^Bulgaria which has an ethnic citizenship regime and has a liberal dual citizenship regime makes a constitutional distinction between Bulgarians and Bulgarian citizens, whereas the former category reflects an ethnic (blood) belonging and the later the civic (territorial) belonging. In line with this definition, naturalization in Bulgaria is facilitated for those individuals who can prove that they belong to the Bulgarian nation...The birth certificates of parents and grandparents, their mother tongue, membership in Bulgarian institutions as the Bulgarian Church, former Bulgarian citizenship of the parents and so on are relevant criteria for the establishment of the ethnic origin of the applicant. In the case of Macedonian citizens, declaring their national identity as Bulgarian suffices to obtain Bulgarian citizenship, without the requirement for permanent residence in Bulgaria, or the language examination etc. For more see: Jelena Džankić, Citizenship in Bosnia and Herzegovina, Macedonia and Montenegro: Effects of Statehood and Identity Challenges, Southeast European Studies, Ashgate Publishing, 2015, ISBN1472446410, p. 126.
^Raymond Detrez, Historical Dictionary of Bulgaria, Historical Dictionaries of Europe, Rowman & Littlefield, 2014, ISBN1442241802, p. 318.
^Jo Shaw and Igor Štiks as ed., Citizenship after Yugoslavia, Routledge, 2013, ISBN1317967070, p. 106.
^Rainer Bauböck, Debating Transformations of National Citizenship, IMISCOE Research Series, Springer, 2018, ISBN3319927191, pp. 47–48.
^Michael Palairet, Macedonia: A Voyage through History (Vol. 2, From the Fifteenth Century to the Present), Cambridge Scholars Publishing, 2016, ISBN1443888494, p. 347.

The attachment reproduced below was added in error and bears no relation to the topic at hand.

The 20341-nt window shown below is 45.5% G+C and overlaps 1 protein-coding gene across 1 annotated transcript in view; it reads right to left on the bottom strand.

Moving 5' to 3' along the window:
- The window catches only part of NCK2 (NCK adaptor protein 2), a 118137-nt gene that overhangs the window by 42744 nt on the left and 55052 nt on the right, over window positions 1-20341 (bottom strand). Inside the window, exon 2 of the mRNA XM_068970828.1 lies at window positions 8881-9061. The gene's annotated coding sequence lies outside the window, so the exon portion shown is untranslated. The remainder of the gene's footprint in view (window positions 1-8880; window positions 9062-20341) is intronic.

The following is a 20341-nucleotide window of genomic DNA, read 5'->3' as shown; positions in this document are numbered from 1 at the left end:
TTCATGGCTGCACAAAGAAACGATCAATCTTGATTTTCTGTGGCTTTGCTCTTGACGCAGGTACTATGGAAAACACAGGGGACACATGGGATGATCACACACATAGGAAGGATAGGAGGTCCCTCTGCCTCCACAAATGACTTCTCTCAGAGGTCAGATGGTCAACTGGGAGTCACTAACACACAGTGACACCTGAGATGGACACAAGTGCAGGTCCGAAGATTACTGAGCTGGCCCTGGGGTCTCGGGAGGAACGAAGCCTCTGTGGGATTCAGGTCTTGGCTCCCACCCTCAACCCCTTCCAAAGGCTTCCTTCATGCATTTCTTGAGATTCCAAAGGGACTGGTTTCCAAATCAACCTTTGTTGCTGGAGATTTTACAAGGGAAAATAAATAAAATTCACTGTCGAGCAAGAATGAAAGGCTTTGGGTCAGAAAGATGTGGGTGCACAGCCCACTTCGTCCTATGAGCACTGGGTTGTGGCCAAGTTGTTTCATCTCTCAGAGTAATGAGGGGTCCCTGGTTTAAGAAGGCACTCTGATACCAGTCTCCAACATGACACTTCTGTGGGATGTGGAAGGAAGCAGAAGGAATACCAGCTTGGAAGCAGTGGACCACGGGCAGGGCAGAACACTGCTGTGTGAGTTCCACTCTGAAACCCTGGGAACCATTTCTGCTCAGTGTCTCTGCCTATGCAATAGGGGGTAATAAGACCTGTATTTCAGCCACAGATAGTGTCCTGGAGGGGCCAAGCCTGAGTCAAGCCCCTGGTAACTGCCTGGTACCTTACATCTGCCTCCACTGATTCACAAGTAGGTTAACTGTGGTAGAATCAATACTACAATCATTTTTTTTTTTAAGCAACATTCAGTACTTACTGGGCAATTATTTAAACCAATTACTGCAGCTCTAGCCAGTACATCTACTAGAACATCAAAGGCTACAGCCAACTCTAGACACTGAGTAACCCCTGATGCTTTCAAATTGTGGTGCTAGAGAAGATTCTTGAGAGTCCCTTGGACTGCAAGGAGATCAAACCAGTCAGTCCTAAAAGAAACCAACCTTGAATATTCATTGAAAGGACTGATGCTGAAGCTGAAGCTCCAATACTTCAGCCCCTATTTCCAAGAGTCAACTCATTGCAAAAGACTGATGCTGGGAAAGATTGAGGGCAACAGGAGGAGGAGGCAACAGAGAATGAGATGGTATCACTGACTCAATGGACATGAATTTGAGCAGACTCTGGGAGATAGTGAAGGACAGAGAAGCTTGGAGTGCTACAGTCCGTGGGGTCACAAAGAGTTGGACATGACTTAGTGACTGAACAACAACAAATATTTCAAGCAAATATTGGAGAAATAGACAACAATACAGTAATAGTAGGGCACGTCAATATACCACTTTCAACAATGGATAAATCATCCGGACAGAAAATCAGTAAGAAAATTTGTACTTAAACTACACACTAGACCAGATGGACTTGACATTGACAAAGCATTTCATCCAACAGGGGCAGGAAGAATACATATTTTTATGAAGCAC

^Mina Hristova, In-between Spaces: Dual Citizenship and Placebo Identity at the Triple Border between Serbia, Macedonia and Bulgaria in New Diversities; Volume 21, No. 1, 2019, pp. 37-55.
^Risteski, L. (2016). “Bulgarian passports” – Possibilities for greater mobility of Macedonians and/or strategies for identity manipulation? EthnoAnthropoZoom/ЕтноАнтропоЗум, (10), 80-107. https://doi.org/10.37620/EAZ14100081r
^Ljubica Spaskovska, Country report on Macedonia, November 2012. EUDO Citizenship Observatory, Robert Schuman Centre for Advanced Studies, p.20.
^Eugene N. Borza, Makedonika, Regina Books, ISBN0-941690-65-2, p.114: The "highlanders" or "Makedones" of the mountainous regions of western Macedonia are derived from northwest Greek stock; they were akin both to those who at an earlier time may have migrated south to become the historical "Dorians".
^Nigel Guy Wilson, Encyclopedia of Ancient Greece, Routledge, 2009, p.439: The latest archaeological findings have confirmed that Macedonia took its name from a tribe of tall, Greek-speaking people, the Makednoi.